The method of grading used in human carcinomas is reproducible, and similar models are found in veterinary studies [6, 29]. The recognition and diagnosis of mammary intraepithelial lesions in veterinary pathology has been a subject in the recent literature, either for the identification of these lesions adjacent to invasive carcinomas, or for the prospect of its use as experimental models about pathogenesis and prognosis of these lesions [3032].

Studies using immunohistochemical panels for the molecular characterization of mammary carcinoma in female dogs are rare, and the results seem inconsistent when compared with the clinicopathological features of human carcinoma. Data is conflicting, as studies show better survival rates of patients with carcinomas of the profile of HER2-like and no correlation between the molecular profile and histological type [11, 25]. This conflicting data suggests that more complex studies with larger samples are needed to evaluate the same types of carcinomas, in order to indicate treatment strategies and to define experimental models for research.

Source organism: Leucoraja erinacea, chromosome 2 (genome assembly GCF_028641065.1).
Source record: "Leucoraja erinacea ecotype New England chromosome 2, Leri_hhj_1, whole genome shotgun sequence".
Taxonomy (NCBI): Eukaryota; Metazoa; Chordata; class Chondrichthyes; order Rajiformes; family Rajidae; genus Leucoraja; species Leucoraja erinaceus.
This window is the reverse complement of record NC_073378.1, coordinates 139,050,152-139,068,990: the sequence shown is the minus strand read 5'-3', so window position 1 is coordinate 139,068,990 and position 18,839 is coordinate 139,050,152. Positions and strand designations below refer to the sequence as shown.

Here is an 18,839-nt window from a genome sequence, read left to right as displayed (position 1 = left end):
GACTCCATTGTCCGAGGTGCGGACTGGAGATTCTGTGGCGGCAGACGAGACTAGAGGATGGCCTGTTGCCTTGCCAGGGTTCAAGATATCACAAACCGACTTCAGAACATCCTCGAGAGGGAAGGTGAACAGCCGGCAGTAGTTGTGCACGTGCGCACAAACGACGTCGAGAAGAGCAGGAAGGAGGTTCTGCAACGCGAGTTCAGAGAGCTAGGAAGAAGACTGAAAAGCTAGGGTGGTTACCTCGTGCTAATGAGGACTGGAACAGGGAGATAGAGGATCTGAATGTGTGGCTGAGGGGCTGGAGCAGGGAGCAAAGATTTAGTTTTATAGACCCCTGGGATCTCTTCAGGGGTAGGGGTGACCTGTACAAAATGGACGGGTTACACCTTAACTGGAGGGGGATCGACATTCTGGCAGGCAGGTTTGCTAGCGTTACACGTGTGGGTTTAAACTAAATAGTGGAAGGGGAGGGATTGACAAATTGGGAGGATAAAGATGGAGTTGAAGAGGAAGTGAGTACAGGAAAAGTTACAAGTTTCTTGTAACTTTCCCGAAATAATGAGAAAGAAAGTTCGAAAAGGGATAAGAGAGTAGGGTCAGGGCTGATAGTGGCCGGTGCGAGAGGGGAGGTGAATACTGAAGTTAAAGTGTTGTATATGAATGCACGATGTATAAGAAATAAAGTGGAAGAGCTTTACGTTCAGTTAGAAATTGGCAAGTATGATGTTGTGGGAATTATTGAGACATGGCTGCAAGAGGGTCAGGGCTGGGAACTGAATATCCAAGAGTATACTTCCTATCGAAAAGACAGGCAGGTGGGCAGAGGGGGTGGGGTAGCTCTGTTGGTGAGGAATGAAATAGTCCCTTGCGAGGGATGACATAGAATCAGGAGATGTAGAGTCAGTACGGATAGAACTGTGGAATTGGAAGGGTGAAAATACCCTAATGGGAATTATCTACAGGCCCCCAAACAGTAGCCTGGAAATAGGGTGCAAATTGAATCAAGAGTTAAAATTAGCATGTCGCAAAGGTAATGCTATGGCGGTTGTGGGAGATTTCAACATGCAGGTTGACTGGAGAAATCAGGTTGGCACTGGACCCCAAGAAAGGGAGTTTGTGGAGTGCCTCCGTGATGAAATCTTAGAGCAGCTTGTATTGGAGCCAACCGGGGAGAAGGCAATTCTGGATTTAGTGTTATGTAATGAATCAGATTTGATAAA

5. Conclusions

We concluded that CBMT is predominantly of the luminal A immunophenotype and generally shows morphological characteristics that are associated with better prognosis in canine mammary neoplasms. The various immunophenotypic profiles suggest the origin of these lesions in more than one cell type (luminal and myoepithelial). In most cases, it is possible to identify intraepithelial nepolasia adjacent to invasive carcinomas. Also, the in situ carcinomas studied have similar immunophenotypic profile to their invasive counterparts.


This work has been financially supported by “Fundação de Amparo a Pesquisa de Minas Gerais” (FAPEMIG), and “Conselho Nacional de Desenvolvimento Científico e Tecnológico” (CNPq), “Coordenação de Aperfeiçoamento de Pessoal de Nível Superior” (CAPES), Brazil.